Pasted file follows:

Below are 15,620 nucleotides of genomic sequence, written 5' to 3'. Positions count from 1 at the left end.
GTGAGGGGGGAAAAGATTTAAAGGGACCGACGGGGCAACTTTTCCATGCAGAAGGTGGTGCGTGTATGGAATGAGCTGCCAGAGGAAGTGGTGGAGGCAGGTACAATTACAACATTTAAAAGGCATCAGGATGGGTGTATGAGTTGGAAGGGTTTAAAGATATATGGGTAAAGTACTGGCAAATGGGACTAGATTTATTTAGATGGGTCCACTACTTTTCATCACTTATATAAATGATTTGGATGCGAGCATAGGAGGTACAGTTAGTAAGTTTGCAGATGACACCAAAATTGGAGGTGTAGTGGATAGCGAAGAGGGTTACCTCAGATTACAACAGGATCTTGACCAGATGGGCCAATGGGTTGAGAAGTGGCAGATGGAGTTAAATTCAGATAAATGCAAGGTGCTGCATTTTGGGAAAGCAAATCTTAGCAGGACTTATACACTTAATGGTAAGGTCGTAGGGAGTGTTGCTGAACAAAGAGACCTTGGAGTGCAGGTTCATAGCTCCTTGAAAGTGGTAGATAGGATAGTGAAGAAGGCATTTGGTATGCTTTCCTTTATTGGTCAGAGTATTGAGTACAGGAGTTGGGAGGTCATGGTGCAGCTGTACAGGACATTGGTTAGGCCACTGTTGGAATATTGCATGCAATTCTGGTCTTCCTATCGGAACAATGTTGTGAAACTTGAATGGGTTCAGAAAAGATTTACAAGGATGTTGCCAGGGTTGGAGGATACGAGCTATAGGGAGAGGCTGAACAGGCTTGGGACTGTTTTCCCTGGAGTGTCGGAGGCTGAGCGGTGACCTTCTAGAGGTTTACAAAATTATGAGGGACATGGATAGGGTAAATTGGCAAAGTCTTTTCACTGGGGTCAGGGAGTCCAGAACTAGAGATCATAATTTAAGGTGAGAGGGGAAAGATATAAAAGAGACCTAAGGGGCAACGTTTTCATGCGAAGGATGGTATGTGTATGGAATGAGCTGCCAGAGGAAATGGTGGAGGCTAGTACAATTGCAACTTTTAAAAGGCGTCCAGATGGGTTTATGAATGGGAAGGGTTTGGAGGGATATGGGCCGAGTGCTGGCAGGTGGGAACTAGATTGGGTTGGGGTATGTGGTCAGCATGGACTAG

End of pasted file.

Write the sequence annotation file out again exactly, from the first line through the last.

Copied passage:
Below are 15,620 nucleotides of genomic sequence, written 5' to 3'. Positions count from 1 at the left end.
GTGAGGGGGGAAAAGATTTAAAGGGACCGACGGGGCAACTTTTCCATGCAGAAGGTGGTGCGTGTATGGAATGAGCTGCCAGAGGAAGTGGTGGAGGCAGGTACAATTACAACATTTAAAAGGCATCAGGATGGGTGTATGAGTTGGAAGGGTTTAAAGATATATGGGTAAAGTACTGGCAAATGGGACTAGATTTATTTAGATGGGTCCACTACTTTTCATCACTTATATAAATGATTTGGATGCGAGCATAGGAGGTACAGTTAGTAAGTTTGCAGATGACACCAAAATTGGAGGTGTAGTGGATAGCGAAGAGGGTTACCTCAGATTACAACAGGATCTTGACCAGATGGGCCAATGGGTTGAGAAGTGGCAGATGGAGTTAAATTCAGATAAATGCAAGGTGCTGCATTTTGGGAAAGCAAATCTTAGCAGGACTTATACACTTAATGGTAAGGTCGTAGGGAGTGTTGCTGAACAAAGAGACCTTGGAGTGCAGGTTCATAGCTCCTTGAAAGTGGTAGATAGGATAGTGAAGAAGGCATTTGGTATGCTTTCCTTTATTGGTCAGAGTATTGAGTACAGGAGTTGGGAGGTCATGGTGCAGCTGTACAGGACATTGGTTAGGCCACTGTTGGAATATTGCATGCAATTCTGGTCTTCCTATCGGAACAATGTTGTGAAACTTGAATGGGTTCAGAAAAGATTTACAAGGATGTTGCCAGGGTTGGAGGATACGAGCTATAGGGAGAGGCTGAACAGGCTTGGGACTGTTTTCCCTGGAGTGTCGGAGGCTGAGCGGTGACCTTCTAGAGGTTTACAAAATTATGAGGGACATGGATAGGGTAAATTGGCAAAGTCTTTTCACTGGGGTCAGGGAGTCCAGAACTAGAGATCATAATTTAAGGTGAGAGGGGAAAGATATAAAAGAGACCTAAGGGGCAACGTTTTCATGCGAAGGATGGTATGTGTATGGAATGAGCTGCCAGAGGAAATGGTGGAGGCTAGTACAATTGCAACTTTTAAAAGGCGTCCAGATGGGTTTATGAATGGGAAGGGTTTGGAGGGATATGGGCCGAGTGCTGGCAGGTGGGAACTAGATTGGGTTGGGGTATGTGGTCAGCATGGACTAG